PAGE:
Visual Design Principles


Good design is really about simplicity. You know you have a good design when there is nothing more to remove; your interface is simple and effective.

Dicky Williams


There are four visual design principles that you can apply to the design of just about anything. Whether you are designing a resume, web page, flyer, brouchure, lesson plan, or computer software interface, the "look" of the product will determine whether your message is effectively communicated.

Proximity: Group Related Items
The principle of proximity states that related items should be placed physically close together and unrelated items should have space separating them. The placing of interface items close together gives visual clues to logical organization of the information or functionality. Review the following examples. Notice how the image to the left does not use proxmity to provide visual unity while the example to the right unifies the disparite shapes by using proximity.

Violates Principle of Proximity

Visual Unity Through Proximity

Repetition: Repeat Visual Elements Througout Design
The principle of repetition states that the designer repeat some element through the product. The repeating aspect ties the work together. For example, compate the two images below. The left image is various shapes that have nothing in common except that they are the same color. There really is no unifiying characteristic. The example on the right adds a repeating circle around each shape. The circle helps create a sense of visual unity through repetition. Any aspect of a design can be repeated: color, shape, texture, font style and size, etc.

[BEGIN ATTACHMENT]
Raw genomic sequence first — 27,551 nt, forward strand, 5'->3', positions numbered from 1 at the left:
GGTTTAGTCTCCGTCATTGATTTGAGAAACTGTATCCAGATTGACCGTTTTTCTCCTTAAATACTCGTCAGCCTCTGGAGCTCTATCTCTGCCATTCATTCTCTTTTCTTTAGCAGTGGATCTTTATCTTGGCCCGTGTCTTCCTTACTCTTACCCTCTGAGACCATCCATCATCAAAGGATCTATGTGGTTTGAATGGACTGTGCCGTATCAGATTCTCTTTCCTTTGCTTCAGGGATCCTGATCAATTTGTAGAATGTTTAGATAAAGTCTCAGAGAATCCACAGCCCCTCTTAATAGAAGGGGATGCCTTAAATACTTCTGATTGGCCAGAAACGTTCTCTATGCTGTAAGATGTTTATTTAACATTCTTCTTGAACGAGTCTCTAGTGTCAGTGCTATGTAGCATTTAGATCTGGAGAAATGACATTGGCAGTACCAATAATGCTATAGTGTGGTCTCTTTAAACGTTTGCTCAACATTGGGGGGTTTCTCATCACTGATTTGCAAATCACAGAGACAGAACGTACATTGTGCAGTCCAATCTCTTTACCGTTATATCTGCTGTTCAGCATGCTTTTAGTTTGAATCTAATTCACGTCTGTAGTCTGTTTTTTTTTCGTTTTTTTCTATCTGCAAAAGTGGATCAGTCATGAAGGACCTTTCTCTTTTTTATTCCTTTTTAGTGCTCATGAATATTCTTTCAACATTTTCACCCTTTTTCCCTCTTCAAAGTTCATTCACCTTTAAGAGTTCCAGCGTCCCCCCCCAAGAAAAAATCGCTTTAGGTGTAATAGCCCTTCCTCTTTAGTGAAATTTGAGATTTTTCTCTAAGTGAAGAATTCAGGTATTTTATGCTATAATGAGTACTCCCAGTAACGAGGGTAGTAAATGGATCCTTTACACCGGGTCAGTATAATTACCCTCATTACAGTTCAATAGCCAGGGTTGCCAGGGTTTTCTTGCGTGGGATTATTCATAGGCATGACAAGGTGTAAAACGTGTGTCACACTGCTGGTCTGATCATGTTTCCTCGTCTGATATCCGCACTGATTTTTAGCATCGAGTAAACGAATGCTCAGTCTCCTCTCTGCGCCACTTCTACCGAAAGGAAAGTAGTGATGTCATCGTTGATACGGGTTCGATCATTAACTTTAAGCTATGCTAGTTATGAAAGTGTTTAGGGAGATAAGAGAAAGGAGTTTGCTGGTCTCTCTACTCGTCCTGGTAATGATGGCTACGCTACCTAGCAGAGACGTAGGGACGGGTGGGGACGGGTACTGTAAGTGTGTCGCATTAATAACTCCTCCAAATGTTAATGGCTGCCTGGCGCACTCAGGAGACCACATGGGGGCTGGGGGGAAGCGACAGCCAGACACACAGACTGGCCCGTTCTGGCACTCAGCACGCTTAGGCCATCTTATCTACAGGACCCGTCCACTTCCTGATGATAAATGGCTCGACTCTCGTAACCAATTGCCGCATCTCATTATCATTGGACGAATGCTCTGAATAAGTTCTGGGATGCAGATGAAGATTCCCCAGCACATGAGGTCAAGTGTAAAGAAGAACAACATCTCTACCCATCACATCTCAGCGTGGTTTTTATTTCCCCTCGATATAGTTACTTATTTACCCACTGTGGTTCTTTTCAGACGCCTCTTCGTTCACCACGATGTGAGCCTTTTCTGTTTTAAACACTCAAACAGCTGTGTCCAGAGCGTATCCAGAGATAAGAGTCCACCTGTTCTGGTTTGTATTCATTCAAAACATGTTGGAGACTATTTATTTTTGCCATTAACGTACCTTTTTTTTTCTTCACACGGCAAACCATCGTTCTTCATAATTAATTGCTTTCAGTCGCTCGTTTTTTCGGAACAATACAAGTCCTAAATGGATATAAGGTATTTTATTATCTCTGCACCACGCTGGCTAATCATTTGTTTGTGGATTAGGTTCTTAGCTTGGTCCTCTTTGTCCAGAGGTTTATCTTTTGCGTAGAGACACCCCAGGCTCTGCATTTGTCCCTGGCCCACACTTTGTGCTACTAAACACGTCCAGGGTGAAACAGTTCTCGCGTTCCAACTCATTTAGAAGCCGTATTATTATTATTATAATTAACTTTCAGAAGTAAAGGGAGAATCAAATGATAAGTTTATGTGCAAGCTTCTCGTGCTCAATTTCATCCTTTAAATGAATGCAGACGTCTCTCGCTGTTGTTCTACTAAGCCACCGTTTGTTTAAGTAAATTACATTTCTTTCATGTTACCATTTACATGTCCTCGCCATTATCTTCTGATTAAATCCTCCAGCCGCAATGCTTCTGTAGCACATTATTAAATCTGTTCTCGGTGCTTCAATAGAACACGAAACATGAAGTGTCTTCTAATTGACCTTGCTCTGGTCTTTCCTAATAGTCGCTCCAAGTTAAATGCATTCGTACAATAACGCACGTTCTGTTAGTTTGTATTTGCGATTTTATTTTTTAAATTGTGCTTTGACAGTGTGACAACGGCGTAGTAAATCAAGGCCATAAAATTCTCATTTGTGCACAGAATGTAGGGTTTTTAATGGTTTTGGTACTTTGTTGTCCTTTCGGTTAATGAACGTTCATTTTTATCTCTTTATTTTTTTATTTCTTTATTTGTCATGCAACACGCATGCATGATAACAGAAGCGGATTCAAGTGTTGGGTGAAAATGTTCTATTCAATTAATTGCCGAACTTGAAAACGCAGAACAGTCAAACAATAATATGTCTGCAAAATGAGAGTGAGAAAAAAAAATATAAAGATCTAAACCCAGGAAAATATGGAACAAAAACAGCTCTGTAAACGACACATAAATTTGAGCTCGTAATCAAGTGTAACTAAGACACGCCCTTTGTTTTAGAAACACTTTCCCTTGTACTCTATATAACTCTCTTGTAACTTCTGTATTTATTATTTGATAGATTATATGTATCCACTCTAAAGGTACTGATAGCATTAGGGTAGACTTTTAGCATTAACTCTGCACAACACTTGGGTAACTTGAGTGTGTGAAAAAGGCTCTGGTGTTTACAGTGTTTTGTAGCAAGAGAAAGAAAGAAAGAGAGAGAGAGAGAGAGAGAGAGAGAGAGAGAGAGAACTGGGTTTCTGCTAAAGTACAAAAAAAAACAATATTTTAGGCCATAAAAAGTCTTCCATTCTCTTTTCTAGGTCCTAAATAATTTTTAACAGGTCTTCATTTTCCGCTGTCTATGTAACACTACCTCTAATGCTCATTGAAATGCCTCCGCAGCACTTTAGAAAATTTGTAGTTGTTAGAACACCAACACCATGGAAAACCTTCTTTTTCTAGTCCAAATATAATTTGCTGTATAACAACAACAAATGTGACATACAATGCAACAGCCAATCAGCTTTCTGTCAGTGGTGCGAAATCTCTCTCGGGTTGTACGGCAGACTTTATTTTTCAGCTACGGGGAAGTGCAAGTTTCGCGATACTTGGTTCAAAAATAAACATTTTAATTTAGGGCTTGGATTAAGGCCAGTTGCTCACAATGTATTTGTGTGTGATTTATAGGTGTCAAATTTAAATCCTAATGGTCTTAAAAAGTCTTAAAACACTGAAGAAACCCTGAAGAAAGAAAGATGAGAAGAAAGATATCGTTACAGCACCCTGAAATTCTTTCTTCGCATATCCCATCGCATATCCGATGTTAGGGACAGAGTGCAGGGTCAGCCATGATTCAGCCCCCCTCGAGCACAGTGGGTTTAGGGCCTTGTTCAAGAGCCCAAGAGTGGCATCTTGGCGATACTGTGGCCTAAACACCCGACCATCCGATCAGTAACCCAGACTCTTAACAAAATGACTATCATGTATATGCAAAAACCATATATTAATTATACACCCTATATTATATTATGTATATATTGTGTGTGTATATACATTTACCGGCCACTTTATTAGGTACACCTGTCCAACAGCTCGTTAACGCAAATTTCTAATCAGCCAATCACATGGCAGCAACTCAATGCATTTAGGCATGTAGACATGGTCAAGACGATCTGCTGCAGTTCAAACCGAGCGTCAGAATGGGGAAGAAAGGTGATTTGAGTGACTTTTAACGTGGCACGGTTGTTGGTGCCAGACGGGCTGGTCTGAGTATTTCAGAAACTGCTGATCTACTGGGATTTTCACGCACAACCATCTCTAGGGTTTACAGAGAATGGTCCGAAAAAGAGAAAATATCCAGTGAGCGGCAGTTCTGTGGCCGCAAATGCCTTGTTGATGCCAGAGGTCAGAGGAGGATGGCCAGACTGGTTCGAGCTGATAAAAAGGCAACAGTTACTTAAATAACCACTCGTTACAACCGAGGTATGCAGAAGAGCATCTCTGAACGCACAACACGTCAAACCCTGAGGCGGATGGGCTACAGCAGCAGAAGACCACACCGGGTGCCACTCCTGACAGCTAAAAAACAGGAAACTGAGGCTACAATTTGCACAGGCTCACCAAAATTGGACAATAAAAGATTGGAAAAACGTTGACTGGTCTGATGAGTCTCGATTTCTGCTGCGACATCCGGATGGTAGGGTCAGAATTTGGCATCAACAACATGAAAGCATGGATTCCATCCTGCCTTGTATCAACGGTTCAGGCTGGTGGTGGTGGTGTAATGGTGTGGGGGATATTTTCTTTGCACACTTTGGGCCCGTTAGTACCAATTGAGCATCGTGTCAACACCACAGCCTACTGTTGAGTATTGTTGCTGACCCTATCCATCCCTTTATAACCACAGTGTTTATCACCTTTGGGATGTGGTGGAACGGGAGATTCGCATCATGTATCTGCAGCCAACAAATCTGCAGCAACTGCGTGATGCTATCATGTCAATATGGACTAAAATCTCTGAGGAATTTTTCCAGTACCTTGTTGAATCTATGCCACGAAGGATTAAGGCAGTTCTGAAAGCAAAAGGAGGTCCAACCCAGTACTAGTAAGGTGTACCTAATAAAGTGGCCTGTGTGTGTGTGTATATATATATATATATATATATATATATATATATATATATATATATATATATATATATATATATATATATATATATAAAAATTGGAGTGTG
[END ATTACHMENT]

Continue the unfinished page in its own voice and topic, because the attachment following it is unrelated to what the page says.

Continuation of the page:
Lack of Unity; No Repetition

Visual Unity Through Repetition of Circle

Alignment: Align Elements In Order to Create Visual Unity
The principle of alignment states that the designer should use alignment of elements as a tool to create visual unity or organization. Designers recommend that each element placed in a work should have at least some alignment with another element on the page.

Lack of Unity; Poor Alignment

Visual Unity Through Alignment

Contrast: Use Contrast to Add Visual Excitment and Draw Attention
The principle of contrast states that the designer should make elements very different (add contrast) in order to make the design interesting and direct attention. The newsletter design to the left is a simple neat layout. But it lacks elements that make the design interesting. Notice how the improved design to the right uses contrast

Lack of Contast

Contrast Draws Your Eye to the Page

Proximity, repetition, alignment, and contrast are four principles that can greatly improve your interface designs. If you apply these principles effectively your design will look more professional and will communicate your message more clearly.

Activity 1: Be sure to apply these 4 design principles to your Personal Skills Portfolio and your Final Instructional Design Project!